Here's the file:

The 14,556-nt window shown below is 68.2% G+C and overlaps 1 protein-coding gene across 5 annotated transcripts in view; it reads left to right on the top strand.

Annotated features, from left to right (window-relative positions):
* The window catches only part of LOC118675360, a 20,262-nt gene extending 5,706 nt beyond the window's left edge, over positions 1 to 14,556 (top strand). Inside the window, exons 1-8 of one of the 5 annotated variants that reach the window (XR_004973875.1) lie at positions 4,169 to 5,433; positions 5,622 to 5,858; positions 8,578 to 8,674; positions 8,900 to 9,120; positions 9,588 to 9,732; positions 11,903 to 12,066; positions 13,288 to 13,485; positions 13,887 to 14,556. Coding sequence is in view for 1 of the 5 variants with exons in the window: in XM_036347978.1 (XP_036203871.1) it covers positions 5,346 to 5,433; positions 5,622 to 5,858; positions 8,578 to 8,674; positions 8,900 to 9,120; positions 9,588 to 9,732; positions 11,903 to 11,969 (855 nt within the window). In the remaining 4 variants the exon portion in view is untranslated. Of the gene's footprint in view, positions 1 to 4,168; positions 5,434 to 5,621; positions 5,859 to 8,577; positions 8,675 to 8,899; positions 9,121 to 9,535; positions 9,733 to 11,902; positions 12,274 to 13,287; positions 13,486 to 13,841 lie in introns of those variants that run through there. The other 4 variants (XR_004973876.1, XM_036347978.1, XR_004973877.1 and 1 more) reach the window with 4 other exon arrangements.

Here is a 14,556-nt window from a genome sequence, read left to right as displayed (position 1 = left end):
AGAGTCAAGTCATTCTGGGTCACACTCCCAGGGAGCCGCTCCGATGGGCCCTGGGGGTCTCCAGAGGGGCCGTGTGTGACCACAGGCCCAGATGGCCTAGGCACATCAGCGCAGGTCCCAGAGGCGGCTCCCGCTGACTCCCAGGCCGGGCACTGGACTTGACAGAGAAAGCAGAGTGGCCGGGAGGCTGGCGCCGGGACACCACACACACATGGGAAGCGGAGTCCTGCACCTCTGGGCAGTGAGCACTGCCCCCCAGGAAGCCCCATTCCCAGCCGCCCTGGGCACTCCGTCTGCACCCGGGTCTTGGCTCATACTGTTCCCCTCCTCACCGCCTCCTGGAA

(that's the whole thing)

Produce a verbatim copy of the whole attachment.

The 14,556-nt window shown below is 68.2% G+C and overlaps 1 protein-coding gene across 5 annotated transcripts in view; it reads left to right on the top strand.

Annotated features, from left to right (window-relative positions):
* The window catches only part of LOC118675360, a 20,262-nt gene extending 5,706 nt beyond the window's left edge, over positions 1 to 14,556 (top strand). Inside the window, exons 1-8 of one of the 5 annotated variants that reach the window (XR_004973875.1) lie at positions 4,169 to 5,433; positions 5,622 to 5,858; positions 8,578 to 8,674; positions 8,900 to 9,120; positions 9,588 to 9,732; positions 11,903 to 12,066; positions 13,288 to 13,485; positions 13,887 to 14,556. Coding sequence is in view for 1 of the 5 variants with exons in the window: in XM_036347978.1 (XP_036203871.1) it covers positions 5,346 to 5,433; positions 5,622 to 5,858; positions 8,578 to 8,674; positions 8,900 to 9,120; positions 9,588 to 9,732; positions 11,903 to 11,969 (855 nt within the window). In the remaining 4 variants the exon portion in view is untranslated. Of the gene's footprint in view, positions 1 to 4,168; positions 5,434 to 5,621; positions 5,859 to 8,577; positions 8,675 to 8,899; positions 9,121 to 9,535; positions 9,733 to 11,902; positions 12,274 to 13,287; positions 13,486 to 13,841 lie in introns of those variants that run through there. The other 4 variants (XR_004973876.1, XM_036347978.1, XR_004973877.1 and 1 more) reach the window with 4 other exon arrangements.

Here is a 14,556-nt window from a genome sequence, read left to right as displayed (position 1 = left end):
AGAGTCAAGTCATTCTGGGTCACACTCCCAGGGAGCCGCTCCGATGGGCCCTGGGGGTCTCCAGAGGGGCCGTGTGTGACCACAGGCCCAGATGGCCTAGGCACATCAGCGCAGGTCCCAGAGGCGGCTCCCGCTGACTCCCAGGCCGGGCACTGGACTTGACAGAGAAAGCAGAGTGGCCGGGAGGCTGGCGCCGGGACACCACACACACATGGGAAGCGGAGTCCTGCACCTCTGGGCAGTGAGCACTGCCCCCCAGGAAGCCCCATTCCCAGCCGCCCTGGGCACTCCGTCTGCACCCGGGTCTTGGCTCATACTGTTCCCCTCCTCACCGCCTCCTGGAA